A look at six everyday things:
Do they damage the environment?
What can WE do about it?
- Warm-up (quick 'whole-class' questions about 6 everyday items)
- Using existing knowledge (groups predict how harmful each item is);
- Reading on the Web - challenging - (individual learners research items - extracting general information);
- Reporting back (learners compare their findings with the predictions they made).
Do you use...? - warm-up
- Put these six words on the board: (the 6 items from Everyday things & the environment)
- Ask learners who uses them; how much they use them, etc.
Are they harmful? - using existing knowledge
- Learners work in groups (6 is ideal) to consider:
- how harmful each item is to the environment (if at all);
- what kind of damage or problems it causes.
- Secretaries record the group's ideas for each item.
Getting the facts - reading on the Web
- Each group member researches one of the 6 items: (access from 'Trash' contents page)
They make brief notes about:
- the environmental impact of
- the raw materials & manufacturing process;
- recommended action
Note: This will be a challenging reading task for some learners, as there is unfamiliar vocabulary and some content may also be unfamiliar. Learners do not need to know all the vocabulary (e.g. the names of all the chemicals) or all the details of the content (e.g. each step in a process); they need to make generalisations, pick out the most important information, and give some examples.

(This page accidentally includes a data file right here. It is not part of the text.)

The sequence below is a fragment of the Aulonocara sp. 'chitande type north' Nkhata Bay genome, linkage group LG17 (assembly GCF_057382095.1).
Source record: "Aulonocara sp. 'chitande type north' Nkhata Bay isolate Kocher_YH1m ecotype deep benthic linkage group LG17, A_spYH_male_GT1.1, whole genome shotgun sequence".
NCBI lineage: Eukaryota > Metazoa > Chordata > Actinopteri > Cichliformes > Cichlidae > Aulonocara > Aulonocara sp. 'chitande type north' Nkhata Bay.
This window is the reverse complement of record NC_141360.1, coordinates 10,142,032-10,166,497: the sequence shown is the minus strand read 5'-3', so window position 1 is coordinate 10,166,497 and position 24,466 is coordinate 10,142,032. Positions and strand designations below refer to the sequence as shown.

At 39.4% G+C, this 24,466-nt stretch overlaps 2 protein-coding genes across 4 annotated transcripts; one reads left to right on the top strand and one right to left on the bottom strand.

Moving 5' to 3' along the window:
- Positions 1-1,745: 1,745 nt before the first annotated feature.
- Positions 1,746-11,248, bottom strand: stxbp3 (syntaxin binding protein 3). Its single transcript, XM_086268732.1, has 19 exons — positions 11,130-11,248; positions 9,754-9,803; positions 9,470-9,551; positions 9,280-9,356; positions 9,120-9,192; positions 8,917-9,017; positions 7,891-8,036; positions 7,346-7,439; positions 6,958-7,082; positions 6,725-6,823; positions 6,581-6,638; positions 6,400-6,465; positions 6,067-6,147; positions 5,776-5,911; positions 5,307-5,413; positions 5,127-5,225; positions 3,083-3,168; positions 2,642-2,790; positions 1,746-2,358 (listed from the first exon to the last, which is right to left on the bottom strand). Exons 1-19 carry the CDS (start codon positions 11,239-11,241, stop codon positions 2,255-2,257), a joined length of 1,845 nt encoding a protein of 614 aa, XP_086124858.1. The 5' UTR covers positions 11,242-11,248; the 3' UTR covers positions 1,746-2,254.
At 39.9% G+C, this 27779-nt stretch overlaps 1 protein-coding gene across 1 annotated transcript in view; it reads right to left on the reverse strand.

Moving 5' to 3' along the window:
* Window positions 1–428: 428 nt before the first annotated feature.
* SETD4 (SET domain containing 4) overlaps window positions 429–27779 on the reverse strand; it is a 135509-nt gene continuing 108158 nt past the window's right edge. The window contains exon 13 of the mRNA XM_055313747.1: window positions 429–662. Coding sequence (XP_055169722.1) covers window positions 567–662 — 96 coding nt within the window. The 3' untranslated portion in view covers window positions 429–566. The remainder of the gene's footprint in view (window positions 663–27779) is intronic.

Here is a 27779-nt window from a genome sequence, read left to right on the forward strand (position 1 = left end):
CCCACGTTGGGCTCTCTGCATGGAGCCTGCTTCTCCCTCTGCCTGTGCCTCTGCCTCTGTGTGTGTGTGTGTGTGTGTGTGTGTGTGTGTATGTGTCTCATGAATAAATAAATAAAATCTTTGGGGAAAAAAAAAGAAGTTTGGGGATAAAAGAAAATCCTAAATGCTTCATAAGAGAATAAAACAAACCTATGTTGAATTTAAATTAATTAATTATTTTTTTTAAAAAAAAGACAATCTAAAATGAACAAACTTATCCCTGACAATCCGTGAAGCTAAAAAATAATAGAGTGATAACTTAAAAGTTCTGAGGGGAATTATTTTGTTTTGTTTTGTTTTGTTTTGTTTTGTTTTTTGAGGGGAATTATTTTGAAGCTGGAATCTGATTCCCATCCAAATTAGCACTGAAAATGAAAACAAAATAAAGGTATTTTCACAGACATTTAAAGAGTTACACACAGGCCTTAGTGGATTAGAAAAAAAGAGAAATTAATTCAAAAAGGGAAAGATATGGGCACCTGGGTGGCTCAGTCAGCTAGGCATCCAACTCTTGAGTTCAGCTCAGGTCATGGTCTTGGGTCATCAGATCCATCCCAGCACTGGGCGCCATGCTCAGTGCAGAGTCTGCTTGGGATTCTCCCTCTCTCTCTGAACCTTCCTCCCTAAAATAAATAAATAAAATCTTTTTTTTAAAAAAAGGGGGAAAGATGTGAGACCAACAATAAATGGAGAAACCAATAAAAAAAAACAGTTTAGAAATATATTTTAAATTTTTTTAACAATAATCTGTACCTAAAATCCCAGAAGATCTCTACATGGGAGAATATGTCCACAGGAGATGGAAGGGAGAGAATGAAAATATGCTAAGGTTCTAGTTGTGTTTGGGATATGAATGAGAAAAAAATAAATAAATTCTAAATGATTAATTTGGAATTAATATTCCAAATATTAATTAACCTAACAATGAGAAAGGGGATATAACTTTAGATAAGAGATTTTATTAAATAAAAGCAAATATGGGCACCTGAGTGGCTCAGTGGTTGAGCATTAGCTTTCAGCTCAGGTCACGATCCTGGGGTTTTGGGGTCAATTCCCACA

Suggestion: Learners who are researching the same item work together before reporting back to their separate groups.
What we found out - reporting back
- Learners report to the group and compare their findings with their predictions;
- Which findings are most surprising to them?
- Is there anything they would add or disagree with?
What can we do? - action options
- Get more information:
- Check out Tips for less trash
- Add learners own ideas
- Each learner says one important way that they could make their lifestyle more environmentally friendly - and gives a realistic estimate of the chances that they will actually do it; Or learners explain why they feel no need to try to change their lifestyle;
- Progress reports (oral or written) can be made after a week or so.
© Chris Doye 1999
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Last Modified: 18th July 1999